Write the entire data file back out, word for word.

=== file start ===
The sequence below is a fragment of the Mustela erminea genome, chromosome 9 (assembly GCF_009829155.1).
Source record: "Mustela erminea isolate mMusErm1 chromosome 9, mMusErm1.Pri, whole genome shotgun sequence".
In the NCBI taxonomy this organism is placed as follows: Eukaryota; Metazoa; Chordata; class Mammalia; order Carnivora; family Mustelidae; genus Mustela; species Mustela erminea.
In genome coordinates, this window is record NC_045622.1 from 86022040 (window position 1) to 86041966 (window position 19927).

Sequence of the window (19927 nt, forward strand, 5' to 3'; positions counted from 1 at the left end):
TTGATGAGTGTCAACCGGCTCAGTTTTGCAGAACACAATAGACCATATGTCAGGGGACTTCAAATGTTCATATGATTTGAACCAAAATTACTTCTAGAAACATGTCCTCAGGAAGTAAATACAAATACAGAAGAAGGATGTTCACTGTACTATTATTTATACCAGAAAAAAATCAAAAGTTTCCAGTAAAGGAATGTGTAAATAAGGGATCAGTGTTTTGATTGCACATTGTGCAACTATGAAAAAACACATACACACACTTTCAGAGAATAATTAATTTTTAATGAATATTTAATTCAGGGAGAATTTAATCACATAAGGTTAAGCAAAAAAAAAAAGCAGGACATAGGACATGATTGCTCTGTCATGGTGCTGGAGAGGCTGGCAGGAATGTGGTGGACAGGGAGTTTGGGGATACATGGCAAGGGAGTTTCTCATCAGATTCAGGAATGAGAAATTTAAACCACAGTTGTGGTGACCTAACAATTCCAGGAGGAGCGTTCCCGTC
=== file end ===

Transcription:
The sequence below is a fragment of the Mustela erminea genome, chromosome 9 (assembly GCF_009829155.1).
Source record: "Mustela erminea isolate mMusErm1 chromosome 9, mMusErm1.Pri, whole genome shotgun sequence".
In the NCBI taxonomy this organism is placed as follows: Eukaryota; Metazoa; Chordata; class Mammalia; order Carnivora; family Mustelidae; genus Mustela; species Mustela erminea.
In genome coordinates, this window is record NC_045622.1 from 86022040 (window position 1) to 86041966 (window position 19927).

Sequence of the window (19927 nt, forward strand, 5' to 3'; positions counted from 1 at the left end):
TTGATGAGTGTCAACCGGCTCAGTTTTGCAGAACACAATAGACCATATGTCAGGGGACTTCAAATGTTCATATGATTTGAACCAAAATTACTTCTAGAAACATGTCCTCAGGAAGTAAATACAAATACAGAAGAAGGATGTTCACTGTACTATTATTTATACCAGAAAAAAATCAAAAGTTTCCAGTAAAGGAATGTGTAAATAAGGGATCAGTGTTTTGATTGCACATTGTGCAACTATGAAAAAACACATACACACACTTTCAGAGAATAATTAATTTTTAATGAATATTTAATTCAGGGAGAATTTAATCACATAAGGTTAAGCAAAAAAAAAAAGCAGGACATAGGACATGATTGCTCTGTCATGGTGCTGGAGAGGCTGGCAGGAATGTGGTGGACAGGGAGTTTGGGGATACATGGCAAGGGAGTTTCTCATCAGATTCAGGAATGAGAAATTTAAACCACAGTTGTGGTGACCTAACAATTCCAGGAGGAGCGTTCCCGTC